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Publication numberUS6655796 B2
Publication typeGrant
Application numberUS 10/028,143
Publication dateDec 2, 2003
Filing dateDec 20, 2001
Priority dateDec 20, 2001
Fee statusPaid
Also published asUS20030117471
Publication number028143, 10028143, US 6655796 B2, US 6655796B2, US-B2-6655796, US6655796 B2, US6655796B2
InventorsRavi Sharma
Original AssigneeEastman Kodak Company
Export CitationBiBTeX, EndNote, RefMan
External Links: USPTO, USPTO Assignment, Espacenet
Post-print treatment for ink jet printing apparatus
US 6655796 B2
Abstract
An inkjet printing apparatus includes a printing assembly adapted to create inkjet images on a medium. A durability station provided in series with the printing assembly is adapted to apply direct a durability material in solution with a supercritical carbondioxide solvent onto the medium to provide an overcoat for protecting inkjet prints.
Images(4)
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Claims(8)
What is claimed is:
1. An ink jet printing apparatus comprising:
a printing assembly adapted to create ink jet images on a medium; and
a durability station provided in series with said printing assembly and adapted to direct a durability material in solution with a supercritical carbondioxide solvent toward the medium such that the durability material is applied to the medium in a powder state.
2. An inkjet printing apparatus according to claim 1, wherein said durability station includes apparatus for spraying the solution toward the medium.
3. An ink jet printing apparatus according to claim 1, further comprising apparatus that fuses the powder durability material to the medium.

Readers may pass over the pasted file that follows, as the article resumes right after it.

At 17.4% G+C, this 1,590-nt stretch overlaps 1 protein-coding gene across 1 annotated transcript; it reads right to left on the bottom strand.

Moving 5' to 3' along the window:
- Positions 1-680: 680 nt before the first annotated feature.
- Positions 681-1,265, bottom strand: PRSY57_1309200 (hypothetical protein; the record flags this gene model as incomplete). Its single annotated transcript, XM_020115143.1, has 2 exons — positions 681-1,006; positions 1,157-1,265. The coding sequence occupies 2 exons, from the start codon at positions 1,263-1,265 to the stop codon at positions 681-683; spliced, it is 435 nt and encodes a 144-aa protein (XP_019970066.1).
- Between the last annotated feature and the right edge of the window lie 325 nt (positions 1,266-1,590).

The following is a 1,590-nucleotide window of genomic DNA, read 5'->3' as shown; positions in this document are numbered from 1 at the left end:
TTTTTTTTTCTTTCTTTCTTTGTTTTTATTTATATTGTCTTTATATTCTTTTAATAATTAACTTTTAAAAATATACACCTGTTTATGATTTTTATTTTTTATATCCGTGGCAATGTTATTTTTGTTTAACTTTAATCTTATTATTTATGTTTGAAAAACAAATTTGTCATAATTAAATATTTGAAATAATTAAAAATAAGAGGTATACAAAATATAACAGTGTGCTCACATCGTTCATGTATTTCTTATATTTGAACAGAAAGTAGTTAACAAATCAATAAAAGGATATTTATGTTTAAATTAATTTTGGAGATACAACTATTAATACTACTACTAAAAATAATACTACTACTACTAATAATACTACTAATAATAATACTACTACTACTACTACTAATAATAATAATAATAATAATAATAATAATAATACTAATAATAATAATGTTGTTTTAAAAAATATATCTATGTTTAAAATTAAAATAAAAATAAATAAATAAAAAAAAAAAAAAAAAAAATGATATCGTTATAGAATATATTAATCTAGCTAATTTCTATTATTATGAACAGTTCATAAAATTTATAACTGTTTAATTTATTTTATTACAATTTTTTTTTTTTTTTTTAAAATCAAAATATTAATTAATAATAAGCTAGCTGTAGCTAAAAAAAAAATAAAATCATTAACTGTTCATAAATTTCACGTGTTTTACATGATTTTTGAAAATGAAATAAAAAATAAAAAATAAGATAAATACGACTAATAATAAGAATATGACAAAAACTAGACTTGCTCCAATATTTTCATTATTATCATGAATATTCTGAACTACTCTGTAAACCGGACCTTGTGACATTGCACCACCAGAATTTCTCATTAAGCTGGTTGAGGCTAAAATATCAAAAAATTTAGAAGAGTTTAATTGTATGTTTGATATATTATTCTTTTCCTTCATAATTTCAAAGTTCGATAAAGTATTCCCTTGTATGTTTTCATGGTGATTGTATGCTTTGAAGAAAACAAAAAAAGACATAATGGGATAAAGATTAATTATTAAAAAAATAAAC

4. An inkjet printing apparatus according to claim 1, wherein durability station is adapted to apply durability material with a second, co-solvent carried by the durability material.
5. An ink jet printing apparatus according to claim 1, wherein the co-solvent carried by the durability material is selected from a group of solvents including ketone, alcohol, glycol ether, and hydrocarbon.
6. A process for applying a durability coating to an ink jet print, said process comprising:
printing an image on a medium by ink jet technology; and
spraying a solution of a durability material in a supercritical carbondioxide solvent toward the medium, such that the durability material is material is applied to the medium in a powder state.
7. A process as set forth in claim 6 further comprising the step of fusing the powder durability material to the medium.
8. A process as set forth in claim 6 wherein the spraying step applies durability material with a second, co-solvent carried by the durability material.
Description
CROSS-REFERENCE TO RELATED APPLICATION

Cross reference is made to commonly assigned co-pending U.S. patent application Ser. No. 09/684,183 filed in the names of Mark S. Janosky et al. on Oct. 6, 2001.

FIELD OF THE INVENTION

The present invention relates to a inkjet apparatus for printing images, more particularly to such apparatus that coats the images with a durable material.

BACKGROUND OF THE INVENTION

Durability is a performance criterion that is expected by consumers of photographic and other prints. This criterion includes resistance to tearing, fading, water and chemical exposure plus numerous other factors. In the current state of the art, silver halide prints demonstrate a high degree of overall durability in relation to inkjet. This fact is one of the reasons why inkjet near photographic quality printing technologies are not completely supplanting the silver halide share of the market. However, these other technologies are rapidly improving durability through the addition of materials and processes.